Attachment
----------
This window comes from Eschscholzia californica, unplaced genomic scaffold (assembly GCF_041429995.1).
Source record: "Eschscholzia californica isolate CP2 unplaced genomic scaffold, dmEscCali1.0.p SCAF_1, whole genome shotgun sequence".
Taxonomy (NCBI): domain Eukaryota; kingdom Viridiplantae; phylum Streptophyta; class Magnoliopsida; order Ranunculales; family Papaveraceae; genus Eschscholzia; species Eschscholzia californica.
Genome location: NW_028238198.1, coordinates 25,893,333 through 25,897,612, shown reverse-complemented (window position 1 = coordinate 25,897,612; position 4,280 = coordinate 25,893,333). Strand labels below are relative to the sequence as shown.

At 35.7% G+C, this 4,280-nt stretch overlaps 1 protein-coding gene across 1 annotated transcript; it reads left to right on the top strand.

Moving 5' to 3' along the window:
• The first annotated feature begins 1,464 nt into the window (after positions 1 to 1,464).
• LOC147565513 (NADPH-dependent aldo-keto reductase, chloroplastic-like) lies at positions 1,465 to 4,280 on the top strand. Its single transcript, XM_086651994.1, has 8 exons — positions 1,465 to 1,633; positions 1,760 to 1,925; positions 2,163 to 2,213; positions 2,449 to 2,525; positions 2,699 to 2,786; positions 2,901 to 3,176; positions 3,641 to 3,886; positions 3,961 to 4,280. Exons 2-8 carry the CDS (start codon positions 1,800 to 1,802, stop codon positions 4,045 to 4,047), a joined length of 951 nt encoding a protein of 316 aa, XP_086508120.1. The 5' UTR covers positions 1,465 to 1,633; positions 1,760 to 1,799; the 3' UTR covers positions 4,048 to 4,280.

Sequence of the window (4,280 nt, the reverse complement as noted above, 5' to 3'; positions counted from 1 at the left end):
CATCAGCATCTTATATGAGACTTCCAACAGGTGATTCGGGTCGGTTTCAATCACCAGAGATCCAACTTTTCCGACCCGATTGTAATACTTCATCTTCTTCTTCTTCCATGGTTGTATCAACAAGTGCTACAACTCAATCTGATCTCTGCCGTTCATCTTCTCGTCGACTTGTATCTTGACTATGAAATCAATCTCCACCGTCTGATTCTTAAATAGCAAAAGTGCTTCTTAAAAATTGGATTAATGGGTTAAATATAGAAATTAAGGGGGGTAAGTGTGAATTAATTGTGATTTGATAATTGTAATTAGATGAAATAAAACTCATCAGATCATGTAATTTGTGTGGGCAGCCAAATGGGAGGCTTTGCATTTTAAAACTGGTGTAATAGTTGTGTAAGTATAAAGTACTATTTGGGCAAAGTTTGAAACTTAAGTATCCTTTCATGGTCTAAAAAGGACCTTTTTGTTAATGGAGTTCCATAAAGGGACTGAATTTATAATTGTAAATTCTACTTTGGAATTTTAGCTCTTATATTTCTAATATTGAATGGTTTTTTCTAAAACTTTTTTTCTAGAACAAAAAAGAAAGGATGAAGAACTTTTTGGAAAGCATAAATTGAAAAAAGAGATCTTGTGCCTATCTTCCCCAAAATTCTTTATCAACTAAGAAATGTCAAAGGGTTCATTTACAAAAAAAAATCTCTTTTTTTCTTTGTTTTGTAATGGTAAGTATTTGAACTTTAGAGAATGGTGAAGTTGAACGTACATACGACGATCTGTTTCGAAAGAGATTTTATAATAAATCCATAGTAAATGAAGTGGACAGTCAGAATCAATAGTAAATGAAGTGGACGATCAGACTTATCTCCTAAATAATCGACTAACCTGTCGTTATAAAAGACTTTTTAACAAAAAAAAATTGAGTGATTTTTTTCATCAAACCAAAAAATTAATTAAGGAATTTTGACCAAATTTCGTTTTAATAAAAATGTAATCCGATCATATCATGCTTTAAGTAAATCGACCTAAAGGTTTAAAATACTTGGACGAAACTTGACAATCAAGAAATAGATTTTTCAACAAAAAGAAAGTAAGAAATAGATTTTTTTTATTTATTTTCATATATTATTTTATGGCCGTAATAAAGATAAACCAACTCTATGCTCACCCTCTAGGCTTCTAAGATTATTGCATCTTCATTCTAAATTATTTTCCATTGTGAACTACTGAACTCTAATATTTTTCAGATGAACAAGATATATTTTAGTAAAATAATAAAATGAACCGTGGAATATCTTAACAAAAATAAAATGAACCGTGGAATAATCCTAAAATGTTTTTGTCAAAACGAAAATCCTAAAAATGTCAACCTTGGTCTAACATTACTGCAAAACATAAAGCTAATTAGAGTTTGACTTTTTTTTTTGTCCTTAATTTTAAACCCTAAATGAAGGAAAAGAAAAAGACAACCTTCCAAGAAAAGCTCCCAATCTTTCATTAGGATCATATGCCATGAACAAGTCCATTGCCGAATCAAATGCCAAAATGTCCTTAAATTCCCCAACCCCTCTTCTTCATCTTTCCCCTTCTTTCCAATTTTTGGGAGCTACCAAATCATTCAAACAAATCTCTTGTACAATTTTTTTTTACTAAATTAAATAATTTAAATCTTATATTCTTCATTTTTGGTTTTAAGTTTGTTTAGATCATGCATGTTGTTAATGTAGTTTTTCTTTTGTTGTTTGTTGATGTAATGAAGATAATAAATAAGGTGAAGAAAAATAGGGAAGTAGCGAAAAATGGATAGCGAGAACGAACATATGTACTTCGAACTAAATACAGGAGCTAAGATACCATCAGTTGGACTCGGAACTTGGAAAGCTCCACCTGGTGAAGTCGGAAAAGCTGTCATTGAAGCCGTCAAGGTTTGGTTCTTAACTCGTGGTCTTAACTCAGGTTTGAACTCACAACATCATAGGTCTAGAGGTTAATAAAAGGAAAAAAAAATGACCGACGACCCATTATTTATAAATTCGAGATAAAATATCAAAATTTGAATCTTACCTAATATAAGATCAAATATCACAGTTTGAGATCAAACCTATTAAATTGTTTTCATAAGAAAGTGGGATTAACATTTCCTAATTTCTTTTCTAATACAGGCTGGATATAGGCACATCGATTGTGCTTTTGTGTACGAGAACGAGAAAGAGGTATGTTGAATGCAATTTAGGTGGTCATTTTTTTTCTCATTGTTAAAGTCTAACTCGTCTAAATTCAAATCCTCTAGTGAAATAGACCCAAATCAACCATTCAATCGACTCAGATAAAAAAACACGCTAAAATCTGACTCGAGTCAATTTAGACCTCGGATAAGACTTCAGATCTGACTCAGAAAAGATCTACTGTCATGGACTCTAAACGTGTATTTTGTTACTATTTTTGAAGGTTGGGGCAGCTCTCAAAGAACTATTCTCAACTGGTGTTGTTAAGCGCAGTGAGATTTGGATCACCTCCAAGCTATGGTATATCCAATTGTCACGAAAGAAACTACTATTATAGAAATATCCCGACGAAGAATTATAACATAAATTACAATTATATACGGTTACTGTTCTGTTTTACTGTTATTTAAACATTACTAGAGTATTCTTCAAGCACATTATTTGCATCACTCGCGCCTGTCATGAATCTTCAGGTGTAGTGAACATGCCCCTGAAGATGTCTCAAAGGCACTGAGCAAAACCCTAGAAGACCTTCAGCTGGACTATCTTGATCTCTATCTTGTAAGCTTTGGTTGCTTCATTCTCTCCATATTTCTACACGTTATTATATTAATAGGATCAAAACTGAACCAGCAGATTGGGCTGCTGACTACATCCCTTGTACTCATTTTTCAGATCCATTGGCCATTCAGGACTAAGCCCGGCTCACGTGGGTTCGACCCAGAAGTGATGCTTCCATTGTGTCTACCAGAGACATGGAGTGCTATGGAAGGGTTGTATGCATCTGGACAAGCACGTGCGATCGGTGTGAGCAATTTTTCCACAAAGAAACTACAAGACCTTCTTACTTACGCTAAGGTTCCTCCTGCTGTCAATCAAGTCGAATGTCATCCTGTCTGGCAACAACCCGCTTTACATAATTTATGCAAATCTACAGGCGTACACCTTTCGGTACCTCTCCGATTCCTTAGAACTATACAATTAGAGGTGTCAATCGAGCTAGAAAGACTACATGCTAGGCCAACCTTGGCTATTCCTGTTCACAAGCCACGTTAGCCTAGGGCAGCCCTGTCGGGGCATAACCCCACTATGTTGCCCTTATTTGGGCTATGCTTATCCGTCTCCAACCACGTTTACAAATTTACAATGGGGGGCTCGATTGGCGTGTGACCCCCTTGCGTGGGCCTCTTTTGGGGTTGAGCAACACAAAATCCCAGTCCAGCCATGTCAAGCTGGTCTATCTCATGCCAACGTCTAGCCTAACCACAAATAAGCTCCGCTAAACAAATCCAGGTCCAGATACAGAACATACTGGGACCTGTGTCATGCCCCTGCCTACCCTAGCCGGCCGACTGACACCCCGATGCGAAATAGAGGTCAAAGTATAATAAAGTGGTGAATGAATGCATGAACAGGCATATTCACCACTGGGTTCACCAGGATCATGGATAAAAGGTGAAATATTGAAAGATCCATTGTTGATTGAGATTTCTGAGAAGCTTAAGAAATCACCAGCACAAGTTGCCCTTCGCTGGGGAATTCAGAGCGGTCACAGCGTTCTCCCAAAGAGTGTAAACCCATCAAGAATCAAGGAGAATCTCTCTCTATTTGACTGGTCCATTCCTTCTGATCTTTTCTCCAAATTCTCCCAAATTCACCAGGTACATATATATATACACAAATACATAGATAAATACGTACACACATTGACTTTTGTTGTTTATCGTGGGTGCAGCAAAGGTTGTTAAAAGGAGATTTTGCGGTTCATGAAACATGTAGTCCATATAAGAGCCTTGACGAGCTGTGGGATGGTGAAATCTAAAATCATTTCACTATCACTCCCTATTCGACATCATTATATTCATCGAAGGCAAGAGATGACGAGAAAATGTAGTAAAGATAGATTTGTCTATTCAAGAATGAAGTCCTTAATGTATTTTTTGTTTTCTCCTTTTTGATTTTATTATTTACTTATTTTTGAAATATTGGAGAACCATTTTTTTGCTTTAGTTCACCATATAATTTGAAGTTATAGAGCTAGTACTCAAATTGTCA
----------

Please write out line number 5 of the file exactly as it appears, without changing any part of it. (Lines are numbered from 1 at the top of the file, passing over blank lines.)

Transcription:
At 35.7% G+C, this 4,280-nt stretch overlaps 1 protein-coding gene across 1 annotated transcript; it reads left to right on the top strand.